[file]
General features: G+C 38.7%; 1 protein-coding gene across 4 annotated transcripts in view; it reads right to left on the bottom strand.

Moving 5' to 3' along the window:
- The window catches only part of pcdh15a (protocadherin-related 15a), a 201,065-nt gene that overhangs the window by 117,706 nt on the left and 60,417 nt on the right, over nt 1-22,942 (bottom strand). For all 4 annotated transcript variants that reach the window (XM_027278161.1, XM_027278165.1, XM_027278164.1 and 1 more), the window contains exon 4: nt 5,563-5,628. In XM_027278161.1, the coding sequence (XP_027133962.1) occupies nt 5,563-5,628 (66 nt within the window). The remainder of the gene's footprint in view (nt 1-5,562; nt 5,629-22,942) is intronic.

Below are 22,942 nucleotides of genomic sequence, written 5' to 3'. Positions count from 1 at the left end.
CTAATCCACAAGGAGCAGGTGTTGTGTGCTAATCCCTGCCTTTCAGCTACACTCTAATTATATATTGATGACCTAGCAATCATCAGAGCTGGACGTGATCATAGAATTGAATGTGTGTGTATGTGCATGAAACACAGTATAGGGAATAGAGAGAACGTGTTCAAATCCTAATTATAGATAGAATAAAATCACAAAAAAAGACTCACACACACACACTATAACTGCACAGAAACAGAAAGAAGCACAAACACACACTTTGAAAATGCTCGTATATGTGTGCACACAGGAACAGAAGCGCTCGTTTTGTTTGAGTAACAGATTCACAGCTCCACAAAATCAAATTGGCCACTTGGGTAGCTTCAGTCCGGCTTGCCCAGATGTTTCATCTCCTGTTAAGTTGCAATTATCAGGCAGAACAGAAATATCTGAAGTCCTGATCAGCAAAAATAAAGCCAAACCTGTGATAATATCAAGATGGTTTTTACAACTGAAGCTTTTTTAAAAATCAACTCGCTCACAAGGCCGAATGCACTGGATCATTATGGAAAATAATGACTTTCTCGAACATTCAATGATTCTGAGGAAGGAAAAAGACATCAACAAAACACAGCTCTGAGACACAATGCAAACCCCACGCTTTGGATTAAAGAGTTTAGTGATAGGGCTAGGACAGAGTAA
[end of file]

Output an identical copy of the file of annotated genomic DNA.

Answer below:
General features: G+C 38.7%; 1 protein-coding gene across 4 annotated transcripts in view; it reads right to left on the bottom strand.

Moving 5' to 3' along the window:
- The window catches only part of pcdh15a (protocadherin-related 15a), a 201,065-nt gene that overhangs the window by 117,706 nt on the left and 60,417 nt on the right, over nt 1-22,942 (bottom strand). For all 4 annotated transcript variants that reach the window (XM_027278161.1, XM_027278165.1, XM_027278164.1 and 1 more), the window contains exon 4: nt 5,563-5,628. In XM_027278161.1, the coding sequence (XP_027133962.1) occupies nt 5,563-5,628 (66 nt within the window). The remainder of the gene's footprint in view (nt 1-5,562; nt 5,629-22,942) is intronic.

Below are 22,942 nucleotides of genomic sequence, written 5' to 3'. Positions count from 1 at the left end.
CTAATCCACAAGGAGCAGGTGTTGTGTGCTAATCCCTGCCTTTCAGCTACACTCTAATTATATATTGATGACCTAGCAATCATCAGAGCTGGACGTGATCATAGAATTGAATGTGTGTGTATGTGCATGAAACACAGTATAGGGAATAGAGAGAACGTGTTCAAATCCTAATTATAGATAGAATAAAATCACAAAAAAAGACTCACACACACACACTATAACTGCACAGAAACAGAAAGAAGCACAAACACACACTTTGAAAATGCTCGTATATGTGTGCACACAGGAACAGAAGCGCTCGTTTTGTTTGAGTAACAGATTCACAGCTCCACAAAATCAAATTGGCCACTTGGGTAGCTTCAGTCCGGCTTGCCCAGATGTTTCATCTCCTGTTAAGTTGCAATTATCAGGCAGAACAGAAATATCTGAAGTCCTGATCAGCAAAAATAAAGCCAAACCTGTGATAATATCAAGATGGTTTTTACAACTGAAGCTTTTTTAAAAATCAACTCGCTCACAAGGCCGAATGCACTGGATCATTATGGAAAATAATGACTTTCTCGAACATTCAATGATTCTGAGGAAGGAAAAAGACATCAACAAAACACAGCTCTGAGACACAATGCAAACCCCACGCTTTGGATTAAAGAGTTTAGTGATAGGGCTAGGACAGAGTAA